How to create a simple text logo
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How to create a simple text logo

Reading this post on Before&After reminded me of something that’s been bugging me lately: bad logos.

No! Bad logo!

No! Bad logo!

Look at number 5. Now look away quickly, then look again. Yep.

Chalk it up to my typographic tendencies, but I’ve noticed that many solopreneurs and small business owners take one of two paths:

Scenario 1: They get excited about their products and/or services and try to fit information about everything they can do into their logo, usually in the form of ugly clip art. While not a crime, it comes across like a little kid flailing around shouting “lookwhatIcando!”–definitely not very professional.

Scenario 2: They ignore it all together, in hopes that no one will notice. Er, sorry dear. People notice.

Because I’m such a nice, helpful person (ha!) and I love seeing go-getter types succeed (really), I’d like to share some tips for creating a simple text logo.

How to create a simple text logo

This approach works quite well if you’re a small or independent business owner without the design skills to create something elaborate, or the money to hire a pro designer (you can do that later, when you’re raking in the big bucks). For now, you just need something clean and professional.

1. Find a few appropriate fonts

I love for free fonts, and MyFonts and FontShop have great inexpensive ones. PLEASE, I beg you, don’t go all Avatar and use an inappropriate or overused typeface like Papyrus or Comic Sans (yes, I know the Avatar titles were a custom job, but IT LOOKS LIKE PAPYRUS. Which is even worse). I will talk about you.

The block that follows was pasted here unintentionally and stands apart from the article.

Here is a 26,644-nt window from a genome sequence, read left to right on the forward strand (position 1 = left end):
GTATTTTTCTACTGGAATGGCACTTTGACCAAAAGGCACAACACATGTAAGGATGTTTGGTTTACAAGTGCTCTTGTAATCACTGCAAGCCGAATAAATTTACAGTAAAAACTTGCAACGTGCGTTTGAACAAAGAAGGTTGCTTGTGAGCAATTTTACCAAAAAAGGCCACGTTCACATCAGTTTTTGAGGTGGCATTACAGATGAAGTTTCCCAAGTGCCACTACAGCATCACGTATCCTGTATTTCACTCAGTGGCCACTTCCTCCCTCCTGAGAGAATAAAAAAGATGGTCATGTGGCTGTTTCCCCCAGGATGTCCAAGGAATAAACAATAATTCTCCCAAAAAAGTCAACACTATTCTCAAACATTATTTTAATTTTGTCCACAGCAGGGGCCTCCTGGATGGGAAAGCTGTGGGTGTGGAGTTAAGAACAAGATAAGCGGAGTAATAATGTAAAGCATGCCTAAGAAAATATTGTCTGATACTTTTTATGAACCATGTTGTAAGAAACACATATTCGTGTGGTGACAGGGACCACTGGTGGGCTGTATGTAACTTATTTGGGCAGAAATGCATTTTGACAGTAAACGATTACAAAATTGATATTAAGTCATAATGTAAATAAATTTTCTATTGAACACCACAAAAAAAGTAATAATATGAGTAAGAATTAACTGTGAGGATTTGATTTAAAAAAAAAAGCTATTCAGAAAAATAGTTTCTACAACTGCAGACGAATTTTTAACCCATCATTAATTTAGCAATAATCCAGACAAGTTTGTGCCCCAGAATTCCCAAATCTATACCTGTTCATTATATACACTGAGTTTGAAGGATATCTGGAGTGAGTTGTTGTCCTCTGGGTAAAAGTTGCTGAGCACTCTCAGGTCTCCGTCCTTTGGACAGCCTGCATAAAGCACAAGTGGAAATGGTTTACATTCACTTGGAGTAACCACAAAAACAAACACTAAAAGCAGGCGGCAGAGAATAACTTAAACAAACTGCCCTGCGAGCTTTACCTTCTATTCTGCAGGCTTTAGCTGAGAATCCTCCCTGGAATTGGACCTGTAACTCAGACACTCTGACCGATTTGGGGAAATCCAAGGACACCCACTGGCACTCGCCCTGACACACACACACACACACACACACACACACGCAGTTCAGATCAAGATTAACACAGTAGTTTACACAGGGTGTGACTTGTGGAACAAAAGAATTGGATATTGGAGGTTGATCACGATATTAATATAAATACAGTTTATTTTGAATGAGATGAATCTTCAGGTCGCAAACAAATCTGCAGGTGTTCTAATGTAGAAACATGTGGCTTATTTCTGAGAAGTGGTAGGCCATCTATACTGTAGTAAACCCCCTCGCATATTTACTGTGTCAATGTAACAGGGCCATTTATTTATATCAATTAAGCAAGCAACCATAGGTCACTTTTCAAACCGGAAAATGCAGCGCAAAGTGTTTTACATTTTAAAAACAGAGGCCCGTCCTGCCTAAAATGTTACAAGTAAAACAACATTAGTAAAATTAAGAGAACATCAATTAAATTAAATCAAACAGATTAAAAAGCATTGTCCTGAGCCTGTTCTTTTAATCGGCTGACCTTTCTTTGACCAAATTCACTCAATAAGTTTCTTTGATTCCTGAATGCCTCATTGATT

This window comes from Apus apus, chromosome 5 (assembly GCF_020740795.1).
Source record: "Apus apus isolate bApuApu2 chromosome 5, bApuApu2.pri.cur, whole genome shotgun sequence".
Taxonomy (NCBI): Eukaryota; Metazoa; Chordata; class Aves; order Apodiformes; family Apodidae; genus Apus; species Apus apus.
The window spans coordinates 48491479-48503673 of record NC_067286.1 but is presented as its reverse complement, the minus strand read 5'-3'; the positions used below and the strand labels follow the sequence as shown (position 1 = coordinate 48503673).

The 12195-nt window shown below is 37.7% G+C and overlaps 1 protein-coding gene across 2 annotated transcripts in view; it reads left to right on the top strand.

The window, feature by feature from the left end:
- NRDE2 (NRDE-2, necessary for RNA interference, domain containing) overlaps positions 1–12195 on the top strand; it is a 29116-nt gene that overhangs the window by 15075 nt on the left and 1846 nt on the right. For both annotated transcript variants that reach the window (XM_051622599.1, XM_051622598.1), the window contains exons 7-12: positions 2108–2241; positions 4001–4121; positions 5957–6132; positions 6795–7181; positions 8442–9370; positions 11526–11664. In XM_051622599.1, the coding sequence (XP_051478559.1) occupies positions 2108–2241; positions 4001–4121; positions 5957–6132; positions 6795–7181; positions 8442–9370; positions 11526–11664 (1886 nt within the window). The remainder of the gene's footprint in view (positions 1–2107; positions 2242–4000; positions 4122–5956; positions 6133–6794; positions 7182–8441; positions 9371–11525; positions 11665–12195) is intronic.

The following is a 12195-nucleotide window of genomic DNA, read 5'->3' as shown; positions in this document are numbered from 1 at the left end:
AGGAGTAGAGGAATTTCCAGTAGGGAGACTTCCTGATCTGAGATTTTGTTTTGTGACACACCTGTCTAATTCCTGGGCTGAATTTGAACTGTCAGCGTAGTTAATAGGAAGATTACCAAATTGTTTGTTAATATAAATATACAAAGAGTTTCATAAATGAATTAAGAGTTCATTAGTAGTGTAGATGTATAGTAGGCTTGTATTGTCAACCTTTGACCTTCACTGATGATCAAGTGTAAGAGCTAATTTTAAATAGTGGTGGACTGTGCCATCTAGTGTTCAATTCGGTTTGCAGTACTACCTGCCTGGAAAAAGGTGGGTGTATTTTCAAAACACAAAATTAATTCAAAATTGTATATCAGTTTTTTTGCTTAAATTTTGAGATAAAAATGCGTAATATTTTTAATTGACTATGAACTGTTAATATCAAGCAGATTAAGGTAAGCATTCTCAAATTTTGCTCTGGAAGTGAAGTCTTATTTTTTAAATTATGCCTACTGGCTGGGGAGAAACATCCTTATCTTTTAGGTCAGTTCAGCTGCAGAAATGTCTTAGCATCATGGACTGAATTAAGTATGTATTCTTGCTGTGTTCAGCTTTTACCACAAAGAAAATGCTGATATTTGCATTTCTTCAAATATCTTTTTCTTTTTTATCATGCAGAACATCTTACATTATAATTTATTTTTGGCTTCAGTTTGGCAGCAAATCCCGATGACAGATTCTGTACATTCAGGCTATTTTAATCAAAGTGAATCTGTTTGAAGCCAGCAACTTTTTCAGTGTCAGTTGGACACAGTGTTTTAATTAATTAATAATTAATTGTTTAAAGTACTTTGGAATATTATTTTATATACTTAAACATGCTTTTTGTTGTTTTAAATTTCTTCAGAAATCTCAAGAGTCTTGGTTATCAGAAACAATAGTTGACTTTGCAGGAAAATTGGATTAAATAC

Put a little effort into your brand and find a good typeface.

2. Install the fonts

Download and install the font so it’s available on your computer. It’s a bit different for each operating system, but it basically involves downloading the .ttf or .otf file to your computer, then exporting it to your Fonts folder. Most type foundries and font repositories will include instructions for doing this on their site.

3. Test your options

Try a few options and see which font works best. I like FontPicker, which automatically detects the fonts installed on your system and provides a preview of your custom text in each style. Narrow it down to two or three of your favorites.

4. Make it vector

If at all possible, use a vector illustration program to create the logo. Adobe Illustrator is pretty much the standard, and you can sign up for a 30-day free trial if you don’t want to buy the whole shebang. I also like the open source (free!) Inkscape.

5. Get creative!